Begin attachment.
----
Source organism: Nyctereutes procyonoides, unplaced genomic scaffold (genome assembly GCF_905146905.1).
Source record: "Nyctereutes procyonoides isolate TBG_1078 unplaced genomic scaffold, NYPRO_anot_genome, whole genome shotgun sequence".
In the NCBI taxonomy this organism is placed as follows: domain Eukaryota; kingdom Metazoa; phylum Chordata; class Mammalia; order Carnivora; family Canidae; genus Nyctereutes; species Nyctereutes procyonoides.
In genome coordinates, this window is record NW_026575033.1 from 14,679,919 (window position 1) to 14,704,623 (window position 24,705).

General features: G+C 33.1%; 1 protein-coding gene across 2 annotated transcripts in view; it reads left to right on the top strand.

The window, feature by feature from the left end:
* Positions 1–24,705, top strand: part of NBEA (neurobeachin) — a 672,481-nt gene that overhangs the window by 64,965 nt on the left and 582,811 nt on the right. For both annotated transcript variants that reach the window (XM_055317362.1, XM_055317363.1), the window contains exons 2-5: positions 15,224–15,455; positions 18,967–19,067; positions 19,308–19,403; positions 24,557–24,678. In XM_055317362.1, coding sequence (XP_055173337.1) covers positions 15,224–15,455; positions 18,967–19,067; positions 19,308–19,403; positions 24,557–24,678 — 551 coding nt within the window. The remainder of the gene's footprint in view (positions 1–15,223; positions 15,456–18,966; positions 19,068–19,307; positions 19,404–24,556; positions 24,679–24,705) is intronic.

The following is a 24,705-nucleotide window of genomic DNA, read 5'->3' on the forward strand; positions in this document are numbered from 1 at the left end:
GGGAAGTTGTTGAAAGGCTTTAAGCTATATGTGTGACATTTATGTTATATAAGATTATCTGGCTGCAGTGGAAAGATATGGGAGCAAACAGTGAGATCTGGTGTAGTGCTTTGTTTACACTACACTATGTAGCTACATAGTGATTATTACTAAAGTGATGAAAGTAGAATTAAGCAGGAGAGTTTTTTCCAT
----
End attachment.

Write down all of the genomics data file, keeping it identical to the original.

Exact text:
Source organism: Nyctereutes procyonoides, unplaced genomic scaffold (genome assembly GCF_905146905.1).
Source record: "Nyctereutes procyonoides isolate TBG_1078 unplaced genomic scaffold, NYPRO_anot_genome, whole genome shotgun sequence".
In the NCBI taxonomy this organism is placed as follows: domain Eukaryota; kingdom Metazoa; phylum Chordata; class Mammalia; order Carnivora; family Canidae; genus Nyctereutes; species Nyctereutes procyonoides.
In genome coordinates, this window is record NW_026575033.1 from 14,679,919 (window position 1) to 14,704,623 (window position 24,705).

General features: G+C 33.1%; 1 protein-coding gene across 2 annotated transcripts in view; it reads left to right on the top strand.

The window, feature by feature from the left end:
* Positions 1–24,705, top strand: part of NBEA (neurobeachin) — a 672,481-nt gene that overhangs the window by 64,965 nt on the left and 582,811 nt on the right. For both annotated transcript variants that reach the window (XM_055317362.1, XM_055317363.1), the window contains exons 2-5: positions 15,224–15,455; positions 18,967–19,067; positions 19,308–19,403; positions 24,557–24,678. In XM_055317362.1, coding sequence (XP_055173337.1) covers positions 15,224–15,455; positions 18,967–19,067; positions 19,308–19,403; positions 24,557–24,678 — 551 coding nt within the window. The remainder of the gene's footprint in view (positions 1–15,223; positions 15,456–18,966; positions 19,068–19,307; positions 19,404–24,556; positions 24,679–24,705) is intronic.

The following is a 24,705-nucleotide window of genomic DNA, read 5'->3' on the forward strand; positions in this document are numbered from 1 at the left end:
GGGAAGTTGTTGAAAGGCTTTAAGCTATATGTGTGACATTTATGTTATATAAGATTATCTGGCTGCAGTGGAAAGATATGGGAGCAAACAGTGAGATCTGGTGTAGTGCTTTGTTTACACTACACTATGTAGCTACATAGTGATTATTACTAAAGTGATGAAAGTAGAATTAAGCAGGAGAGTTTTTTCCAT